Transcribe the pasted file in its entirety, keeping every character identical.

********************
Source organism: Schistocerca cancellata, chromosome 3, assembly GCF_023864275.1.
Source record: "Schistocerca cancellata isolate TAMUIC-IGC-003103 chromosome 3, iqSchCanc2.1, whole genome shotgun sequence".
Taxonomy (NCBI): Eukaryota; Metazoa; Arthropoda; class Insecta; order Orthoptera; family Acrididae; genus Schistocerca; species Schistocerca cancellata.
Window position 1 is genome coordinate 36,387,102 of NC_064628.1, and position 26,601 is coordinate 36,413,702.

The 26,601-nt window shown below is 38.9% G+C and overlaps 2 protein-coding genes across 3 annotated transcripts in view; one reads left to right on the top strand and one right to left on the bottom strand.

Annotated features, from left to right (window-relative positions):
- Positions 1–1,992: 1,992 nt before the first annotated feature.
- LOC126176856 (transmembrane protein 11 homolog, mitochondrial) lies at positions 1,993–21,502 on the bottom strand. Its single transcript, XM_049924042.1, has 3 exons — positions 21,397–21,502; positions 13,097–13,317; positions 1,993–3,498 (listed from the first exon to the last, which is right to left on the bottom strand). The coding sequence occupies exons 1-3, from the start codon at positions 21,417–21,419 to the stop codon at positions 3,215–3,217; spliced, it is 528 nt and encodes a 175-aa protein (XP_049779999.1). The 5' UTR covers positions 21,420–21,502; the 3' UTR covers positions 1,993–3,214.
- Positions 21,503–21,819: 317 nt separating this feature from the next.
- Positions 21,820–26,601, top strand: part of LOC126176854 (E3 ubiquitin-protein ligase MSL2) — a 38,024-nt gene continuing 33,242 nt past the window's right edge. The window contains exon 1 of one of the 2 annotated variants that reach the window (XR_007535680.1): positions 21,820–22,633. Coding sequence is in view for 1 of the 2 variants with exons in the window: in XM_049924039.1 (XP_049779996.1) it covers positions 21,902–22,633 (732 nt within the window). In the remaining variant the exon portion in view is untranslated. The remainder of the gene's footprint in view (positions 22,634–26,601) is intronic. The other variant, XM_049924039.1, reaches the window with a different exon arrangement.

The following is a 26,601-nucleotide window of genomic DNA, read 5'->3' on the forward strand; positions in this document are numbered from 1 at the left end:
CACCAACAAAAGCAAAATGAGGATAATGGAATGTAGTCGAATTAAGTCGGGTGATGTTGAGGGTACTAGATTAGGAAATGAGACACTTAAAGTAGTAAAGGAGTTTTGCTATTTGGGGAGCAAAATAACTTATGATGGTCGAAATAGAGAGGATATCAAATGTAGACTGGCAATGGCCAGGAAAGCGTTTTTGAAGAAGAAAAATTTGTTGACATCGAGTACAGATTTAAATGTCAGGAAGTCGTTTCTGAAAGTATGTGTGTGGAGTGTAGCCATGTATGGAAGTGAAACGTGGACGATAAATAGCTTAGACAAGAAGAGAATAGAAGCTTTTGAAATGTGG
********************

Source organism: Schistocerca cancellata, chromosome 3, assembly GCF_023864275.1.
Source record: "Schistocerca cancellata isolate TAMUIC-IGC-003103 chromosome 3, iqSchCanc2.1, whole genome shotgun sequence".
Taxonomy (NCBI): Eukaryota; Metazoa; Arthropoda; class Insecta; order Orthoptera; family Acrididae; genus Schistocerca; species Schistocerca cancellata.
Window position 1 is genome coordinate 36,387,102 of NC_064628.1, and position 26,601 is coordinate 36,413,702.

The 26,601-nt window shown below is 38.9% G+C and overlaps 2 protein-coding genes across 3 annotated transcripts in view; one reads left to right on the top strand and one right to left on the bottom strand.

Annotated features, from left to right (window-relative positions):
- Positions 1–1,992: 1,992 nt before the first annotated feature.
- LOC126176856 (transmembrane protein 11 homolog, mitochondrial) lies at positions 1,993–21,502 on the bottom strand. Its single transcript, XM_049924042.1, has 3 exons — positions 21,397–21,502; positions 13,097–13,317; positions 1,993–3,498 (listed from the first exon to the last, which is right to left on the bottom strand). The coding sequence occupies exons 1-3, from the start codon at positions 21,417–21,419 to the stop codon at positions 3,215–3,217; spliced, it is 528 nt and encodes a 175-aa protein (XP_049779999.1). The 5' UTR covers positions 21,420–21,502; the 3' UTR covers positions 1,993–3,214.
- Positions 21,503–21,819: 317 nt separating this feature from the next.
- Positions 21,820–26,601, top strand: part of LOC126176854 (E3 ubiquitin-protein ligase MSL2) — a 38,024-nt gene continuing 33,242 nt past the window's right edge. The window contains exon 1 of one of the 2 annotated variants that reach the window (XR_007535680.1): positions 21,820–22,633. Coding sequence is in view for 1 of the 2 variants with exons in the window: in XM_049924039.1 (XP_049779996.1) it covers positions 21,902–22,633 (732 nt within the window). In the remaining variant the exon portion in view is untranslated. The remainder of the gene's footprint in view (positions 22,634–26,601) is intronic. The other variant, XM_049924039.1, reaches the window with a different exon arrangement.

The following is a 26,601-nucleotide window of genomic DNA, read 5'->3' on the forward strand; positions in this document are numbered from 1 at the left end:
CACCAACAAAAGCAAAATGAGGATAATGGAATGTAGTCGAATTAAGTCGGGTGATGTTGAGGGTACTAGATTAGGAAATGAGACACTTAAAGTAGTAAAGGAGTTTTGCTATTTGGGGAGCAAAATAACTTATGATGGTCGAAATAGAGAGGATATCAAATGTAGACTGGCAATGGCCAGGAAAGCGTTTTTGAAGAAGAAAAATTTGTTGACATCGAGTACAGATTTAAATGTCAGGAAGTCGTTTCTGAAAGTATGTGTGTGGAGTGTAGCCATGTATGGAAGTGAAACGTGGACGATAAATAGCTTAGACAAGAAGAGAATAGAAGCTTTTGAAATGTGG